An eager sense of anticipation filled Benaroya Hall on June 20 as audience members gathered to hear the world premiere performance of John Luther Adams’ newest work for orchestra, Become Ocean. The crowd was buzzing with questions. How exactly would Adams’ work channel the majestic waterways of the Pacific Northwest? Would Become Ocean follow the pattern of Adams’ other works, which immerse listeners in evocative soundscapes? Most importantly, what would the music sound like?
Adams is one of contemporary music’s most idiosyncratic composers. Born in 1953 in Mississippi, a passion for the natural world and wild spaces brought Adams to Alaska as a young man, where he set up shop in a remote cabin in the forest. Since then, he has called Alaska home (though he’s since traded his isolated cabin for the more urban surroundings of Fairbanks). Life amidst the Alaskan wilderness has inspired and informed Adams’ unique compositional style, which seeks to musically re-create the experience of being in nature.
In April, the Seattle Symphony hosted a performance of Adams’ songbirdsongs in the Benaroya Hall lobby. The meditative work is representative of Adams’ compositions. Rather than focusing on telling a story with musical elements like melody, harmony, and rhythm, songbirdsongs uses sonic cues to evoke a particular scene and mood. Scored for three piccolos and two sets of percussion instruments, the piece transports the audience into a forest where birds trill melodies and the breeze rustles through the trees. Adams takes the experience of observing bird calls in the forest and distills it down into musical elements, painting a detailed, vivid picture with a descriptive musical language.
At the June 20 concert, Seattle Symphony Music Director Ludovic Morlot touched on this penchant for rich musical description in his introduction to Become Ocean. He encouraged the audience to experience the piece in the way one would observe a natural phenomenon, likening the work to a flock of billowing clouds floating across the sky, slowly changing shape and color.
Morlot also explained how the structure of Become Ocean supported this concept, providing insight into how the piece was composed. The work splits the orchestra into three distinct groups, anchored respectively by woodwinds, brass, and strings. They’re joined by celeste, piano, percussion, and a quartet of harps, which are divided amongst the groups. Morlot brought the groups onto stage one at a time, enabling the audience to see the instrumental makeup of each. During the performance, stage lighting further accentuated this structure, bathing each group in a different color of light.
From the very first downbeat, Become Ocean envelops the audience in a sea of sound. A slow and steady timpani roll and a constant low trill on the piano provide an underlying foundation throughout most of the piece. Guided by Morlot’s steady pulse, the three groups progressed through a series of interlocking melodic and harmonic fragments, blending long tones with arpeggios and tremolos.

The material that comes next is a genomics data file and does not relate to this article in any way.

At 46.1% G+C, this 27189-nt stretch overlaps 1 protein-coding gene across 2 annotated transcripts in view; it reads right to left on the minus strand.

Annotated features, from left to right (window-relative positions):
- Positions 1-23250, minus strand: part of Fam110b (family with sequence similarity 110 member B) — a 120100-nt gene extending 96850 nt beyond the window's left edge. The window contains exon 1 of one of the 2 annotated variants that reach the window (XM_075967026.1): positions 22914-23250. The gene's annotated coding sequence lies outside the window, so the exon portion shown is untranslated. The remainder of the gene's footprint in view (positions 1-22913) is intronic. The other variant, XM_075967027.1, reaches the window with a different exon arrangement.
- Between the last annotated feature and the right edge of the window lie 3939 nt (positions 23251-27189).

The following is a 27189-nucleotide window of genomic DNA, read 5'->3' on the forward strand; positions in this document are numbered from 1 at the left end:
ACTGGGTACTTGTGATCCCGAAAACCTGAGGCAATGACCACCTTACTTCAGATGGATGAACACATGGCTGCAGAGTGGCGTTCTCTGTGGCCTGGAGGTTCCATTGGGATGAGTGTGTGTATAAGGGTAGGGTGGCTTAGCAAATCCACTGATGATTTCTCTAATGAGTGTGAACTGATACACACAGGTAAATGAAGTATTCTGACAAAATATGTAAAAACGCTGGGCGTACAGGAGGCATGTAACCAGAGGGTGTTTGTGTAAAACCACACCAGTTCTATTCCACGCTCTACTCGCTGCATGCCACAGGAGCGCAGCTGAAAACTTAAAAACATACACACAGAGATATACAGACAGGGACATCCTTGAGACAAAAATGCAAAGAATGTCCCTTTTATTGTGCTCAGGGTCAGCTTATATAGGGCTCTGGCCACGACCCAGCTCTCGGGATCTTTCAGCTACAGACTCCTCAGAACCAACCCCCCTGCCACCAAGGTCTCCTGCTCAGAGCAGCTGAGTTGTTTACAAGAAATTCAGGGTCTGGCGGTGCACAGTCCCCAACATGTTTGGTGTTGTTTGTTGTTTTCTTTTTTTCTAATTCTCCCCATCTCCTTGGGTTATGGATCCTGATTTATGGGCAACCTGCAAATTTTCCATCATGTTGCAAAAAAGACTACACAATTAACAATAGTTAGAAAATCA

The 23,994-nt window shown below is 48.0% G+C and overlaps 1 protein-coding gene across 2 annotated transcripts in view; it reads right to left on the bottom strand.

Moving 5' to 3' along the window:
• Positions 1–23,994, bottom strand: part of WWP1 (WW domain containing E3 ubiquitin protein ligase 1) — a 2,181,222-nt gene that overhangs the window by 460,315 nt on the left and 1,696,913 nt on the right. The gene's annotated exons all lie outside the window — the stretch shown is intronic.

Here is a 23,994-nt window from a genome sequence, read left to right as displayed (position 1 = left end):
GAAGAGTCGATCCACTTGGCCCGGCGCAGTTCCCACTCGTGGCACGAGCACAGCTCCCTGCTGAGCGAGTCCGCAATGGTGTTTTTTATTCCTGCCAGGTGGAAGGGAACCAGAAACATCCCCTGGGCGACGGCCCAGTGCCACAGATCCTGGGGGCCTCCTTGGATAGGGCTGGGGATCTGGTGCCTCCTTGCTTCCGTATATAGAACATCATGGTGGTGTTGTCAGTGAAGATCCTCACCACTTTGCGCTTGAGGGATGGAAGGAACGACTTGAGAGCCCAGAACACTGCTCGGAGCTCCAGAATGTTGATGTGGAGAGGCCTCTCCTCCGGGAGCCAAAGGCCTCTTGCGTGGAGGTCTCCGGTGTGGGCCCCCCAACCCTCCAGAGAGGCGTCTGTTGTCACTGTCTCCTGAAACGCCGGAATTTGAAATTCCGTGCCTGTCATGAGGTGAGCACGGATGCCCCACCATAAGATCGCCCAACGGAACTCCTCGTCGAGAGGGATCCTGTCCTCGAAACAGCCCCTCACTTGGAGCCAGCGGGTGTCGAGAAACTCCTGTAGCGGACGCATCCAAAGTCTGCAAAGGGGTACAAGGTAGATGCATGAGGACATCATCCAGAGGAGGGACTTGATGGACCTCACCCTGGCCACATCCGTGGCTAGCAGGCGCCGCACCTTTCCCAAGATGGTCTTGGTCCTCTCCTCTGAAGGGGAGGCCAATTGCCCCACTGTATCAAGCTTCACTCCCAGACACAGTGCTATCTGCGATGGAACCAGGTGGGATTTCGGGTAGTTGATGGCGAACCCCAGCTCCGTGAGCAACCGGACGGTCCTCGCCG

Like clouds, the sound is constantly shifting and changing, emphasizing the timbre of one group or another. At several points in the piece, the three streams of sound convene into an enormous swell that sweeps through the auditorium, bathing the audience in sound. Tremors in the strings are joined by long reedy tones on the woodwinds, while a chorus of brass sails above, majestic calls on the higher horns punctuated by mournful foghorn notes on the tuba.
Through its 45 minutes, Become Ocean focuses on developing a meditative mood. Unlike many works in the Western musical tradition, which emphasize the build-up and release of melodic and harmonic tension, Become Ocean creates musical drama by adding and subtracting layers of musical sound. This isn’t music that will sweep you away with soaring melodies or startle you with unexpected harmonies. Instead, Adams’ work drifts along, its ambient, drone-like qualities inspiring meditation and relaxation. I emerged from Adams’ soundscape feeling refreshed and more aware.
Armenian violinist Sergey Khachatryan opened Thursday’s concert with a dazzling performance of Shostakovich’s First Violin Concerto. Though he’s only 28 years old, Khachatryan is well on his way to becoming an internationally-renowned Shostakovich expert, having already released a recording of the composer’s violin concertos with the Orchestre National de France.
The young violinist wowed the Benaroya Hall crowd with an interpretation full of technical fireworks and amped-up drama. Though at times the tension felt a bit overwrought, Khachatryan made up for this with tender moments full of imagery, particularly in the third movement’s haunting cadenza. Morlot and the orchestra provided robust support (particularly the trio of bassoons in the first and second movements), infusing the performance with bursts of energy and momentum.
Originally posted in The SunBreak on June 23, 2013.